- “I intend to pay three months of rent in advance if I am selected”. There are people who will try to take advantage of your eagerness to rent your apartment so that you can start to get money to help pay the mortgage. Do not allow a rental applicant to wave money in your face to get you to change or rush through your process. What happens after the three months? Does the application and bank account statement confirm that he or she has this much money, and more for the future rent? Remind the applicant that he or she will have to complete your tenant selection process before you make a final decision. Also, inform the person that you have more than one application under consideration.
- “I want to put a deposit on the apartment in case I am selected”. This is offered by an applicant in order to impress, and gain a competitive advantage for the apartment. Again, do not give into money waved in your face. If the candidate is selected, all you want is the rent paid on time every month, and obedience to the rules of the lease. If you accept application processing fees, pre-selection checks or money orders and put them in an envelope, now you have other peoples’ money in your home. Some applicants cannot afford to pay an application fee. Some states do not allow owners to take an application fee or deposit. Check the law in your state before you accept any rental processing fee money. Most of the time, your search for a tenant will go smoothly. Occasionally, an applicant may cause you to feel uncomfortable. He or she will show you a few signs during the decision process that could mean future trouble. There are also definite signs that perhaps you should take a pass on a person. These signs do not have to be part of your intuition. Rather, they are very specific and, often intimidating signs that you should take a pass on the applicant.
- The rental applicant questions every decision or part of your application process. Every discussion becomes a debate between what you are doing regarding your process, and what she thinks you should be doing. The applicant tries to rush you through the process, constantly calling you for an answer, despite saying repeatedly you will get back to her when you have completed your course of action. The applicant appears to have a short temper, especially when you ask specific questions.
- The applicant makes you feel nervous whenever he or she is around you. You feel severely intimidated by the applicant because he tends to yell or raise his voice when hearing something he doesn’t like. He stands over you or very close to you when making a point or points his finger in your face when talking, etc. He doesn’t want to give you information you have a legal right to have to make informed decisions. You do not have to rent to a person who makes you feel uncomfortable or out of place in your own home. You should make detailed notes of the dates and times you had these types of encounters, and include it in their file folder.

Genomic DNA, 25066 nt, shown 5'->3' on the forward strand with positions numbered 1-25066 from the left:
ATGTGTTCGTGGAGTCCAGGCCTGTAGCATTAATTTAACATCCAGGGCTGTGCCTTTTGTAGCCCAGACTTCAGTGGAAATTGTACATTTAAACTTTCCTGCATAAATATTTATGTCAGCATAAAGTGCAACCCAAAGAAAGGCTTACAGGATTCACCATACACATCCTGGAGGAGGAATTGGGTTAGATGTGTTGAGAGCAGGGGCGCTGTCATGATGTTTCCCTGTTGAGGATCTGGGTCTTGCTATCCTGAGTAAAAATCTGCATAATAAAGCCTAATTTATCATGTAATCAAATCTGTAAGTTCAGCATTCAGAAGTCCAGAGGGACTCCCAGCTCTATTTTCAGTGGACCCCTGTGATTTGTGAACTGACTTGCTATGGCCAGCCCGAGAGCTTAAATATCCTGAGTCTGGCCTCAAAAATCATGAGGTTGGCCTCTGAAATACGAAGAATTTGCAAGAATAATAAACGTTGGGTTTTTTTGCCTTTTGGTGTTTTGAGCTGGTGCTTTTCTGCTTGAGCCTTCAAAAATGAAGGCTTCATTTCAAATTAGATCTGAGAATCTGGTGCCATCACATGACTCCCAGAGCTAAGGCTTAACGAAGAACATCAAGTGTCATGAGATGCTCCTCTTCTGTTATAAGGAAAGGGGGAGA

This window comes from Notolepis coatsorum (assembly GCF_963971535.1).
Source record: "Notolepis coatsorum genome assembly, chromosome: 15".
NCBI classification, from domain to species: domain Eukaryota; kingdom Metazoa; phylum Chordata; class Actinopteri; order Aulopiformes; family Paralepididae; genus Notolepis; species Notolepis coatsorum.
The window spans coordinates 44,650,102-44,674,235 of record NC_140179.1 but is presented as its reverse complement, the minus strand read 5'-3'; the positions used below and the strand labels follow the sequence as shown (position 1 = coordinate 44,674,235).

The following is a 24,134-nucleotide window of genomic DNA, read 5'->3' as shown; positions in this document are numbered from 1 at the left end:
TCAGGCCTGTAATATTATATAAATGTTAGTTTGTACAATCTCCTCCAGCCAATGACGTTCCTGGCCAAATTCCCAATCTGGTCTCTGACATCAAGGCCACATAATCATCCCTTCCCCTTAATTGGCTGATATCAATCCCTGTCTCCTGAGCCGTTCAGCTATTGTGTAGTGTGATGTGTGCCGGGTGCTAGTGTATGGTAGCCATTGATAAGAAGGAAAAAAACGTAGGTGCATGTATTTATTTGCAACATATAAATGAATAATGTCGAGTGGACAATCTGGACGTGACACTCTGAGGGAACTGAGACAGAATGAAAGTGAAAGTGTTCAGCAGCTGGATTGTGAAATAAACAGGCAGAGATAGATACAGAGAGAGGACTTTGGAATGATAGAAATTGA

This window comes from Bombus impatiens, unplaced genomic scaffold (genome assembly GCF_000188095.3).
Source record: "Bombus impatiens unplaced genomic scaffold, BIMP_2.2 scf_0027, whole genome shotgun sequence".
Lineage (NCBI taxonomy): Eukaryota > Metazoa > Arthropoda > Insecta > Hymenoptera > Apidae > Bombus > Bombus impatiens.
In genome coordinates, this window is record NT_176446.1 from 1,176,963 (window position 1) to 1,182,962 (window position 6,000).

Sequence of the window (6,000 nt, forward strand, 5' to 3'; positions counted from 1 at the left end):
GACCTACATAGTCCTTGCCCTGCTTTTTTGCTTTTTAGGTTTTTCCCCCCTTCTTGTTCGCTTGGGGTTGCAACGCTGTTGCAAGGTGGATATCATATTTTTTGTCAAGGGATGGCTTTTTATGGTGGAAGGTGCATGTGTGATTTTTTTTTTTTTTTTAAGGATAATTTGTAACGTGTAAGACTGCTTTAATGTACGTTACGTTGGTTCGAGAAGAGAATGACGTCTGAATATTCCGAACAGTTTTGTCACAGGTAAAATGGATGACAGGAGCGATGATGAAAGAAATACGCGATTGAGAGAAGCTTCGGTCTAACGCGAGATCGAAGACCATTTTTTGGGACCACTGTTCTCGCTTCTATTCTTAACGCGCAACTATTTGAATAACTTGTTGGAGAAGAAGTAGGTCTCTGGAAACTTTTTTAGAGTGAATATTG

- You smell alcohol on the applicant’s breath each time you meet. Or, the applicant appears to be under the influence of something more than alcohol – eyes are dilated, the person acts fidgety, can’t seem to stay still, slurs his words, etc. Think about the kind of professional relationship you want with your future tenant. One or more of these signs and its intensity should cause you to think twice about the candidate. You want a tenancy period over a number of years that will be free from stress, questioning of your authority or rules, and constant bickering. If the applicant and you aren’t getting along before you even complete the process, it will not get better after he or she moves in. Avoid those candidates, and move on to those applicants that have a proven record of social, financial, and long-term stability.
With a web site at http://www.synergyprofessionals.com, Certified Property Manager Carolyn Gibson writes about homeownership, property management, being a tenant, landlording, and having a property management business. Her books, How to Pick the Best Tenant and Secrets to a Successful Eviction can be found at her web site and at http://www.Amazon.com.